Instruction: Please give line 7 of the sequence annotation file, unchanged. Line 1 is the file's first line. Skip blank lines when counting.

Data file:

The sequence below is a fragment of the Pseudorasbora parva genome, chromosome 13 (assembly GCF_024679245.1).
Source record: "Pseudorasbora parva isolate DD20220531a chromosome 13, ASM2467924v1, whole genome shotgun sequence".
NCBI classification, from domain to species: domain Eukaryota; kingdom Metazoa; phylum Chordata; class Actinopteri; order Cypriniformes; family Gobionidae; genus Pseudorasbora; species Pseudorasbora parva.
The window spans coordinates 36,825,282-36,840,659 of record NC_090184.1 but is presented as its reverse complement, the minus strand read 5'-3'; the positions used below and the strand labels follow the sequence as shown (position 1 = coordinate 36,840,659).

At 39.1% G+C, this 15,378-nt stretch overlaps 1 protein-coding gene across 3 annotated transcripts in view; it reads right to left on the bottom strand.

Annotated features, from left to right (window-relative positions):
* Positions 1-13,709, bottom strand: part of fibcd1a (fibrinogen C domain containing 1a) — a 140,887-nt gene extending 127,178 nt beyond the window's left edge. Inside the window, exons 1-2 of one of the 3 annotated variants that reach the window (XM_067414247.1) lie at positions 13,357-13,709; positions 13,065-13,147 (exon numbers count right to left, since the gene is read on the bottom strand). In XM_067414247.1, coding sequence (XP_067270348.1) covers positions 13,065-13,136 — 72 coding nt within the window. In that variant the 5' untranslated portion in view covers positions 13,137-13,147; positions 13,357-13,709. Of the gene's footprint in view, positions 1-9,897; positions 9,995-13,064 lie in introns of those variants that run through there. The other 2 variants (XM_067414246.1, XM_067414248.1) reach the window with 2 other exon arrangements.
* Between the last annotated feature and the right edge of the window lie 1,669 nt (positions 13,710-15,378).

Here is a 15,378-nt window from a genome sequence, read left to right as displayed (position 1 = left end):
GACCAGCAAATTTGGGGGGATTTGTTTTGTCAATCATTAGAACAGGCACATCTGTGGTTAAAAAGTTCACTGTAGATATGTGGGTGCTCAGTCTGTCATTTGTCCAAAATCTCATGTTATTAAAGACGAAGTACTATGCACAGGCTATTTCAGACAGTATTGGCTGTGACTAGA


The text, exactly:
* Positions 1-13,709, bottom strand: part of fibcd1a (fibrinogen C domain containing 1a) — a 140,887-nt gene extending 127,178 nt beyond the window's left edge. Inside the window, exons 1-2 of one of the 3 annotated variants that reach the window (XM_067414247.1) lie at positions 13,357-13,709; positions 13,065-13,147 (exon numbers count right to left, since the gene is read on the bottom strand). In XM_067414247.1, coding sequence (XP_067270348.1) covers positions 13,065-13,136 — 72 coding nt within the window. In that variant the 5' untranslated portion in view covers positions 13,137-13,147; positions 13,357-13,709. Of the gene's footprint in view, positions 1-9,897; positions 9,995-13,064 lie in introns of those variants that run through there. The other 2 variants (XM_067414246.1, XM_067414248.1) reach the window with 2 other exon arrangements.